Like a dropsical man calling out for water, water, our deluded citizens are clamoring for more banks, more banks. the American mind is now in that state of fever which the world has so often seen in the history of other nations. . . . we are now taught to believe that legerdemain tricks upon paper can produce as solid wealth as hard labor in the earth. it is vain for common sense to urge that nothing can produce but nothing: that it is an idle dream to believe in a philosopher’s stone which is to turn every thing into gold, and to redeem man from the original sentence of his maker that ‘in the sweat of his brow shall he eat his bread.’

But the most striking portions of the letter come near the end, when Jefferson reflects on the prospects of funding improvements not just in roads and canals (the big infrastructure craze before railroads), but in education. He theorizes about a minor tax that could help fund education at every level, including a projected college which would later become the University of Virginia, and criticizes the fanaticism bred in students after they leave to study in New England universities. (The more things change…) Jefferson:

if a nation expects to be ignorant & free, in a state of civilisation, it expects what never was & never will be. the functionaries of every government have propensities to command at will the liberty & property of their constituents. there is no safe deposit for these but with the people themselves; nor can they be safe with them without information. where the press is free and every man able to read, all is safe.

I am less sanguine than Jefferson—a hopeless Enlightenment rationalist who did not believe in original sin or any of the doctrines that traditionally imparted a salutary dose of reality to ambitious moral improvers—about the power of the press and of education, and have a hard time knowing which it would be more foolish to place much hope in. But Jefferson is exactly right that in a system such as ours, it’s up to the citizenry to defend themselves against abuse of the powers they have granted to their government. Republics run on such tensions.

I don’t think I have to argue that we’ve failed. By Jefferson’s lights, we are now and have for a long time been asking the impossible.

And education does have a role to play, especially if we hope to recover some of the republican virtues and liberties the Founders assumed were necessary to maintaining freedom. (See Jefferson’s friend John Adams on this point here.) After all, the purpose of liberal education is to train free people—citizens. It’s precisely that vision informing Jefferson’s comments above.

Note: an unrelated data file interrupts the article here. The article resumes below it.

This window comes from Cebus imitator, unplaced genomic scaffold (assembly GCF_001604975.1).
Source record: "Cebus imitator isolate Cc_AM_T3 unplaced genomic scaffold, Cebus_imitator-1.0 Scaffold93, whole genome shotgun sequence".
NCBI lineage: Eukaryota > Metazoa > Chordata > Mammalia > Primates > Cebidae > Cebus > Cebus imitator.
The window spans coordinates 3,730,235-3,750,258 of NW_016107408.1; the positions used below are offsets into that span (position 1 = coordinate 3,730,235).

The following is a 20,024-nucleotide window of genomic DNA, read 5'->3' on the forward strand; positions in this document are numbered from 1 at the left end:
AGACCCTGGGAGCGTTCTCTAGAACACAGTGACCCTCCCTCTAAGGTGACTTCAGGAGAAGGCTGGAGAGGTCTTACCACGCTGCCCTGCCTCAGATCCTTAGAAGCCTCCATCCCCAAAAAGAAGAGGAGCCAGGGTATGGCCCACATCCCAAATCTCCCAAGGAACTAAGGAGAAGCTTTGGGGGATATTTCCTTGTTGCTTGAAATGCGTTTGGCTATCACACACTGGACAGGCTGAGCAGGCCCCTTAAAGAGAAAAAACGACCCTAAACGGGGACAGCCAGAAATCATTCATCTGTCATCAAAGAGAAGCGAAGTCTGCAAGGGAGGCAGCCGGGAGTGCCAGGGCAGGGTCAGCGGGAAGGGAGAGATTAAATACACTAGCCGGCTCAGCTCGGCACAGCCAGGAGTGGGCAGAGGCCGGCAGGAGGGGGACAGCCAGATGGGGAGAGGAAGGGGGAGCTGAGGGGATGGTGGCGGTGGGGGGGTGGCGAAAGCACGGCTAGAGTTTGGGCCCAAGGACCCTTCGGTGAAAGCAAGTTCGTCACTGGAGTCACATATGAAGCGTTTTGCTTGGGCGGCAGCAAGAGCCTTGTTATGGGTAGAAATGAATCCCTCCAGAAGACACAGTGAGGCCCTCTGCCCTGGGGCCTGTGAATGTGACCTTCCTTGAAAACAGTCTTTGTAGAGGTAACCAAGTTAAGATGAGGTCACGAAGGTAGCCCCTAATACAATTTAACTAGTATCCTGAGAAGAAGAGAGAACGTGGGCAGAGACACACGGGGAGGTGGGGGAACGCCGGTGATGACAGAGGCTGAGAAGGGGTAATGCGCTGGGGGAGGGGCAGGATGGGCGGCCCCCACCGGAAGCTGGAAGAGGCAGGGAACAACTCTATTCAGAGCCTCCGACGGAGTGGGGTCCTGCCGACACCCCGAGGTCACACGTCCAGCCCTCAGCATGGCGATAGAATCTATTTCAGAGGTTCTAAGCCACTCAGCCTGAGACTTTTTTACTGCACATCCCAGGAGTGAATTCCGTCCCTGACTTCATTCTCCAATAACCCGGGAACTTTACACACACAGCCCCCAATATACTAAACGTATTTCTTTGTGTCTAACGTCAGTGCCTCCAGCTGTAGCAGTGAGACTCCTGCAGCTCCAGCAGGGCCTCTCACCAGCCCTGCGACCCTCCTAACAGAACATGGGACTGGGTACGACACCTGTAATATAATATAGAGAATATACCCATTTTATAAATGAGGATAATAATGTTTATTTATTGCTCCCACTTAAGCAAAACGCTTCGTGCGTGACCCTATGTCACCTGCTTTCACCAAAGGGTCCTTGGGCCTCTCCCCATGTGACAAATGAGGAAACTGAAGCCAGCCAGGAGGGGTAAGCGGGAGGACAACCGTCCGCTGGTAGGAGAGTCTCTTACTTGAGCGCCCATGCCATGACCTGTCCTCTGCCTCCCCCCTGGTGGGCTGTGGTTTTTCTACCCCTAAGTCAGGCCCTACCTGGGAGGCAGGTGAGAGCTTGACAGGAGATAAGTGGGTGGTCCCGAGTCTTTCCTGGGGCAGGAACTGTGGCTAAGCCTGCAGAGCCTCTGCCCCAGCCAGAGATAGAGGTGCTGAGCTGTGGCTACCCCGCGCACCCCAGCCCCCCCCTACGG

You can read this quotation with a bit more context here or the letter in its entirety here. You can even peruse Jefferson’s original, with a helpful transcription, here. The portion I’ve quoted has sometimes been shared with a spurious additional line or two about citizens being informed. I think this probably began as a gloss on Jefferson’s original and got lumped in with his actual words, as is the wont of internet quotation. You can read about that at Monticello’s page on spurious, corrupted, or misattributed Jefferson quotations here.

Screwtape on flippancy

In addition to reading Letters to an American Lady for myself and Prince Caspian as a bedtime story for my daughter, last week I started listening to John Cleese’s great audiobook performance of The Screwtape Letters again. While a coincidence and not even remotely by design, I’m now getting a triple dose of CS Lewis—two of them in epistolary mode. This is not a bad thing.

Lewis’s cutting, brutally honest insights into human behavior and sinfulness make Screwtape a revelation and a joy and a disturbing challenge every time I read it. Uncle Screwtape is particularly good at creating taxonomies of human badness, sorting basic kinds of sin into more specific subcategories that still ring true. Consider this, from Letter 11, in which Screwtape explains that while human laughter qua laughter is not necessarily useful to the devils, certain kinds absolutely are. The “patient,” the young tempter Wormwood’s human victim, has recently made fashionable friends with a penchant for certain kind of knowing laughter. After parsing a number of ways humans can amuse themselves and laugh together, Screwtape concludes with a description of hell’s favorite kind of humor:

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But flippancy is the best of all. In the first place it is very economical. Only a clever human can make a real Joke about virtue, or indeed about anything else; any of them can be trained to talk as if virtue were funny. Among flippant people the joke is always assumed to have been made. No one actually makes it; but every serious subject is discussed in a manner which implies that they have already found a ridiculous side to it. If prolonged, the habit of Flippancy builds up around a man the finest armour-plating against the Enemy that I know, and it is quite free from the dangers inherent in the other sources of laughter. It is a thousand miles away from joy: it deadens, instead of sharpening, the intellect; and it excites no affection between those who practise it.